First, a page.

Wednesday, October 16, 2013

The Greatest Composer Nobody's Ever Heard Of?

[Editor's Note: This, obviously, has absolutely nothing to do with the mission statement of this blog, for which I beg your indulgence. However, it IS about a subject I've wanted to write about somewhere at some time for ages, but it wasn't until I actually heard some of the music for the first time -- last week -- that I felt the time was right. Also, for reasons I needn't get into, it pisses off a certain Sparky. I thank you. -- S.S.]


I got interested in this guy 40 years ago, at the Magazine Formerly Known as STEREO REVIEW, when I chanced across his entry while browsing the office copy of Grove's. Alas, I had never heard any of his music -- none of which as far as I can determine has ever been commercially recorded -- until last week, when I discovered an 11 minute excerpt from one of his oratorios apparently recorded live, somewhere, by who knows who...

...and assuming it is, actually, what it's attributed to be, I must say it has a certain Gothic austerity and atmosphere that I find compelling, although obviously it's too brief an excerpt to really make an informed judgement on the guy's oeuvre.

However, it really doesn't matter whether Raimondi's stuff is major or merely contrapuntal wallpaper, because he attempted something so wonderfully grand and/or meshugenah he deserves respect no matter what. That aforementioned oratorio was the second of a cycle of three, which were designed to be played sequentially, in three nights, and than SIMULTANEOUSLY ON THE FOURTH. This was actually done in 1852 (apparently the only time) and the audience reaction on the fourth night was apparently tumultuous , with the composer -- who conducted -- fainting dead away from excitement.

This is a folie a une all but unprecedented in the history of Western art; the only thing I can think of to compare to, for its sheer outsized audacity and scale, is D.W. Griffith attempting to create a film fugue with Intolerance.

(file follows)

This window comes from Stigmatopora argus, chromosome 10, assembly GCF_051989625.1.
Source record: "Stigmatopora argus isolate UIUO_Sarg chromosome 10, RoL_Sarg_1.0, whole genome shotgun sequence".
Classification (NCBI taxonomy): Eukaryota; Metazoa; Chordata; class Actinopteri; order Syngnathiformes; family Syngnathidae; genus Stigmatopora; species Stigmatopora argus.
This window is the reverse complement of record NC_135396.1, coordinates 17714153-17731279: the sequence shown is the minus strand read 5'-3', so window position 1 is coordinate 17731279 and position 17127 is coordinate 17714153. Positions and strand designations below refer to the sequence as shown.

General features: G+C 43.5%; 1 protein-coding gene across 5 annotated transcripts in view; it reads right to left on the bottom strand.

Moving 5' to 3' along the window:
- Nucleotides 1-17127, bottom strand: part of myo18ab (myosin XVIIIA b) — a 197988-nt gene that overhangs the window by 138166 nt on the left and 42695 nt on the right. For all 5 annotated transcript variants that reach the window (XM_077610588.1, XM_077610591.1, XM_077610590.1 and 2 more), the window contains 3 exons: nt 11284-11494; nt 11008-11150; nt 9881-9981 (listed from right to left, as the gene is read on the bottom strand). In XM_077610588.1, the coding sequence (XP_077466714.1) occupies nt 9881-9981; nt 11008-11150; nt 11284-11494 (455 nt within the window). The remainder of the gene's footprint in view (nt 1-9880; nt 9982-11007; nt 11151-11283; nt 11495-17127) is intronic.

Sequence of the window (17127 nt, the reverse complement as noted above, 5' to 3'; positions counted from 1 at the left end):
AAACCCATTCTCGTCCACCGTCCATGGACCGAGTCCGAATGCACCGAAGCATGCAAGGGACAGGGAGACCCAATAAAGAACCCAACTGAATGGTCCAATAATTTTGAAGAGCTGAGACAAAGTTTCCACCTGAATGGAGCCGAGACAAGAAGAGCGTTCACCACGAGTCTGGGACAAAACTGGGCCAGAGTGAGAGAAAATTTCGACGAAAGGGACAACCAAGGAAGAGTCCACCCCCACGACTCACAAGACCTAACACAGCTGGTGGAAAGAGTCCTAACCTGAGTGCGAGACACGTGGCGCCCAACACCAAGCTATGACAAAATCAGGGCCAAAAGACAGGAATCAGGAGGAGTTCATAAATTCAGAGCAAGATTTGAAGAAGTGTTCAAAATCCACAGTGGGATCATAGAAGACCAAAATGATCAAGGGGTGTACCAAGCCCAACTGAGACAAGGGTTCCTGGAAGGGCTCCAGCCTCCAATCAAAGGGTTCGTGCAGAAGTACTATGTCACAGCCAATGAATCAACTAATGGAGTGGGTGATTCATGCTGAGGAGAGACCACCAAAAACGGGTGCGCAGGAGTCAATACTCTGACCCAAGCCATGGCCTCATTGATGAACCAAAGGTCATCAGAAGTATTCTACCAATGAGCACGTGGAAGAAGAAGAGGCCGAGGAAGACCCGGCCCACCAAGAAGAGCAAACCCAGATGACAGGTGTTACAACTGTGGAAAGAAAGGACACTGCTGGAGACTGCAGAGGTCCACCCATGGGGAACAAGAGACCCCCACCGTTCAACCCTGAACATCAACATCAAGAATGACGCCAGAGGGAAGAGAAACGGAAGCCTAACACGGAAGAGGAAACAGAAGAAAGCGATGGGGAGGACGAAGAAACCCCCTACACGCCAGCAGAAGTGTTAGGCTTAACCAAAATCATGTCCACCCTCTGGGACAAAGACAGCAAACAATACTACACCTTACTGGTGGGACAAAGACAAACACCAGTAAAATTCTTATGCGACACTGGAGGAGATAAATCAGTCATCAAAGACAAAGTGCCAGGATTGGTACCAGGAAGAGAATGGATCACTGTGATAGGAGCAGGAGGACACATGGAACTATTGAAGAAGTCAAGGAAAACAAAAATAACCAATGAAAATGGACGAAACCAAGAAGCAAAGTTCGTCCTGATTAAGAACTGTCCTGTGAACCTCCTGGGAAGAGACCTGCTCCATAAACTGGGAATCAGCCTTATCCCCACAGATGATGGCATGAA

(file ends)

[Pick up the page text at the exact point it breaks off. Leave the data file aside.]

And if I was a rich person, I would stage performances of the Raimondi oratorios with the best musicians money could buy, and record the whole thing in Dolby 5.1. for both CD and video.

My god, can you imagine what a glorious noise this would be...

UPDATE: Turns out that second Oratorio is available on a 2009 CD that I've just ordered over at Amazon HERE. I'm dying of curiosity.


steve simels said...

Note to self: incredibly obscure 19th century Italian guys even less interesting to readers than feared.

Anonymous said...

Hey, I'm listening to it right now and it's a lot more engaging then poor maligned (by me) Jason Falkner.

Great find!

Allan R.

jackd said...

Can't claim an interest in Raimondi, but the idea of three oratorios played simultaneously reminds me of Chris Stamey's "McCauley Street (Let's Go Downtown)" wherein his narrator says something about playing _Metal Machine Music_ on his stereo while his girlfriend has "Diamonds and Rust" playing on hers. While Stamey was touring for the album, he was a guest on Vin Scelsa's show and damned if Vin didn't try it out. An interesting listening experience, it was.